SOMEBODY FINALLY stood up to the New England Patriots, which at least temporarily silenced the poor sportsmanship debate. Apparently the Pats only pour it on when they can, which is unfortunate because I myself was looking forward to another entertainingly lopsided affair when the Philadelphia Eagles visited Foxborough on Sunday night. But if a mediocre team like the Eagles can come to town, avoid ritual humiliation and only lose by a field goal, it might not be necessary to enact a tinkerbell rule after all. The best recourse when it comes to bullies might not be all this complaining but rather, as the Eagles showed, a good pass rush and a lockdown secondary.
Am I the only one who feels neutral about the Pats but finds New England's butchering of opponents great theater? Until the Eagles slowed them, Belichick's Bruisers were not only winning but also demonstrating their singular superiority with a glee many find inappropriate. Two weeks ago they beat the Buffalo Bills 56--10, and three weeks before that they beat the Washington Redskins 52--7. Now, unless you have something invested in the dignity of the loser (you're a fan, you thought they'd cover, you're a network executive), this ought to be recognized as good clean fun, perhaps even must-see TV. After all, this is the NFL, and perhaps the best team ever assembled in it. If the sublime execution of a craft can't be reveled in at this level, where can it be?
And yet people jump on the Pats for "disrespecting" the game. When Bill Belichick put Tom Brady back in with his team leading the Dolphins 42--21 in the fourth quarter, Miami's Chris Liwienski registered nothing but disgust. "Everyone was disappointed with the lack of respect," he said. "It's a kick in the teeth and lacked some class." Same thing when Belichick went for it on fourth-and-close—twice!—in the Redskins rout, a trick he repeated against the Bills. "You need to show some respect for the game," said Washington's Randall Godfrey. "You just don't do that."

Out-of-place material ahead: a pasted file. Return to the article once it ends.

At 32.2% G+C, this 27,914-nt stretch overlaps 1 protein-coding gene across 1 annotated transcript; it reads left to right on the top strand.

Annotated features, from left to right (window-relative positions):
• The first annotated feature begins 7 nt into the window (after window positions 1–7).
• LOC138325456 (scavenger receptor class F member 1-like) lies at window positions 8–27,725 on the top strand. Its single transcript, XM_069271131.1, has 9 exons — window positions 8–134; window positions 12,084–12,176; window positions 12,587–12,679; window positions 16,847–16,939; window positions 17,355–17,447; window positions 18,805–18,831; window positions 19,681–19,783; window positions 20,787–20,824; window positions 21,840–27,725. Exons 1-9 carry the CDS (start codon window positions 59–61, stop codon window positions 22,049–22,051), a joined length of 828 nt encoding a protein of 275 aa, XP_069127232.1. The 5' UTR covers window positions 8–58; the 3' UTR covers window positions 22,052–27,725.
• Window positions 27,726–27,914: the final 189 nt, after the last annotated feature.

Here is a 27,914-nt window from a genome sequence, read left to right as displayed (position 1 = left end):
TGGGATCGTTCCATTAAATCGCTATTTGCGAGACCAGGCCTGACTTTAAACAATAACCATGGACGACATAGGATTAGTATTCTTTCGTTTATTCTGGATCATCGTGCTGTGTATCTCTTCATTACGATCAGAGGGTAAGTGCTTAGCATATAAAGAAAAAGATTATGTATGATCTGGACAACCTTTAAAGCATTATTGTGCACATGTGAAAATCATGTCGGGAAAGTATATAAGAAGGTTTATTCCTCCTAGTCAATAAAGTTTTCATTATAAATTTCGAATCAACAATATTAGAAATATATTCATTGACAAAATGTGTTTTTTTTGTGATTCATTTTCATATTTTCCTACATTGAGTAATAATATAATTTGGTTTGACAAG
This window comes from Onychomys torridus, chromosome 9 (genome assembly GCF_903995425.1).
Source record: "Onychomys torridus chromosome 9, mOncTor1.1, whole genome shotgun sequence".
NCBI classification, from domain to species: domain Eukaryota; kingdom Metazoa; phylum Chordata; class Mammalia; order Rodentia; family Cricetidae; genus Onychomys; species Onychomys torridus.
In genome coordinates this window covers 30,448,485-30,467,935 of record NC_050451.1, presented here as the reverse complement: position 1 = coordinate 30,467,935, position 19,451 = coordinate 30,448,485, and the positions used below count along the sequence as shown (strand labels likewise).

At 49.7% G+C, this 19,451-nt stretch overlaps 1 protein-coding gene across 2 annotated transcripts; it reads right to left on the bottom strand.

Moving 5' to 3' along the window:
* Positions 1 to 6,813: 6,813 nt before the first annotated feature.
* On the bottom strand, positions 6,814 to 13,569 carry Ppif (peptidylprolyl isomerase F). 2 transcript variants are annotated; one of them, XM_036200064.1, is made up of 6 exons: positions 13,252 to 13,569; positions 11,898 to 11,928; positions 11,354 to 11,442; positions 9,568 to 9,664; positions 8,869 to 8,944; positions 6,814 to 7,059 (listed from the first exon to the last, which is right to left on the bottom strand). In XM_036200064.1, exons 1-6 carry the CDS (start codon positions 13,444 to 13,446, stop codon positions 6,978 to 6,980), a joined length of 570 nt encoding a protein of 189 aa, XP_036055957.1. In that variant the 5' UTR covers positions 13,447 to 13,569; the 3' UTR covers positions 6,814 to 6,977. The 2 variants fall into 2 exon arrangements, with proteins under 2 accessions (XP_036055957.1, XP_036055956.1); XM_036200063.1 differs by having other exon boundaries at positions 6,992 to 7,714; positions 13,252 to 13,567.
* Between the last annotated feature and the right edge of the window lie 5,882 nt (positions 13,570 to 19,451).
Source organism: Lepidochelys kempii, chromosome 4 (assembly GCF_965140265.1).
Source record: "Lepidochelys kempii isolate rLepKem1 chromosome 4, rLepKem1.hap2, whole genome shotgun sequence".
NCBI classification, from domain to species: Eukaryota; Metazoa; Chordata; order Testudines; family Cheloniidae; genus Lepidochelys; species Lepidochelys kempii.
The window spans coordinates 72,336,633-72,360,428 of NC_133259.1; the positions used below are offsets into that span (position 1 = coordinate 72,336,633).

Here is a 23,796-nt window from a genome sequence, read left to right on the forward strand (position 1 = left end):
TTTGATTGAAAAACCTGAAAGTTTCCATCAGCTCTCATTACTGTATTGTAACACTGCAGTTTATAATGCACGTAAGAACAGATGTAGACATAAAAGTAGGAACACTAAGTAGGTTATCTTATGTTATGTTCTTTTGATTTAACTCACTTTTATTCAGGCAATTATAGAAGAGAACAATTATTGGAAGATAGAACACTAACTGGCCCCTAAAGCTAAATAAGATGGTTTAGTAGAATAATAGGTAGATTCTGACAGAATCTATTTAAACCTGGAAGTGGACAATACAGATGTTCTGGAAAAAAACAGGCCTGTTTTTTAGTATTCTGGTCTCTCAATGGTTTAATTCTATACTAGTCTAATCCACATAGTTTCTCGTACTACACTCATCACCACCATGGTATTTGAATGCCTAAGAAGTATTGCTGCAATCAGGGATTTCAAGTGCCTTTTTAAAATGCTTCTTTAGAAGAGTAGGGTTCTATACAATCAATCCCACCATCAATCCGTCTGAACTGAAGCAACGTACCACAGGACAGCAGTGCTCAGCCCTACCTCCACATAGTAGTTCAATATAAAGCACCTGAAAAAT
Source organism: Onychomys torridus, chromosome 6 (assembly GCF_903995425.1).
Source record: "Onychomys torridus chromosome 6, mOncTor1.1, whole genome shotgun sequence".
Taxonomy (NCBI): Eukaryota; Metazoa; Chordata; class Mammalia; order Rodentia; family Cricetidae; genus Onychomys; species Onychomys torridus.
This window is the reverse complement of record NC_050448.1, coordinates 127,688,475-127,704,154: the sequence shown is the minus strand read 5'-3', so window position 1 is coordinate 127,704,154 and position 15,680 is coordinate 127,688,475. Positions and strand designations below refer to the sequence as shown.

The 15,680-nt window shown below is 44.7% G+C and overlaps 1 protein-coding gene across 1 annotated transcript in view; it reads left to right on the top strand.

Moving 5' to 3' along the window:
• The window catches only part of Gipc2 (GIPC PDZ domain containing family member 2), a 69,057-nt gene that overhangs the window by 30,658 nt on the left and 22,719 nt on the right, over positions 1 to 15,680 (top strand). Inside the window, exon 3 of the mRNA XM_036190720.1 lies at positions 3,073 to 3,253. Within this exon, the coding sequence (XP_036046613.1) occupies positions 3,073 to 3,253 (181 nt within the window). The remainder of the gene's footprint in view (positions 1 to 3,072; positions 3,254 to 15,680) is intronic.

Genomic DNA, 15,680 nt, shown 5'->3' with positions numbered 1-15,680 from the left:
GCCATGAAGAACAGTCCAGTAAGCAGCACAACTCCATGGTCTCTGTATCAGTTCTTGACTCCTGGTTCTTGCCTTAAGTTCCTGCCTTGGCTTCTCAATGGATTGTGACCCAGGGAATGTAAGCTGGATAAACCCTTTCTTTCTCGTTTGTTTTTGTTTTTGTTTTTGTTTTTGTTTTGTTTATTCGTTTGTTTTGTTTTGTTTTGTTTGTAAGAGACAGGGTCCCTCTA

Now, Belichick might have his own motives for rubbing it in (the penalties and embarrassment from the illegal sideline filming earlier in the season perhaps have occasioned some sense of vengeance), but, in any case, it's hardly his job to stop Brady and Randy Moss. What is more disrespectful—the Pats going all out against you, no matter the score, or Brady taking a knee play after play because you're not quite up to the job? If Liwienski and Godfrey are aggrieved by the final score, they surely would be even further insulted by the tender of mercy. (Here, maybe you can handle our third-string QB.) They ought to be.
Running up the score is something that happens in Pop Warner leagues, not the NFL. We are taught early on that it is a form of cruelty to exercise a huge advantage in talent and resource. It is at least impolite. That's why there are tinkerbell rules at the lowest levels of sport, in which fairness can't be guaranteed. But past the age of 12, or whenever play becomes competition (or whenever coaches no longer take the team out for ice cream after the game), the necessity for restraint in the face of weakness fades. Competitors owe nothing to each other but honest effort—particularly in the NFL, a league whose working parts are so interchangeable that only the mascots can readily be told one from another.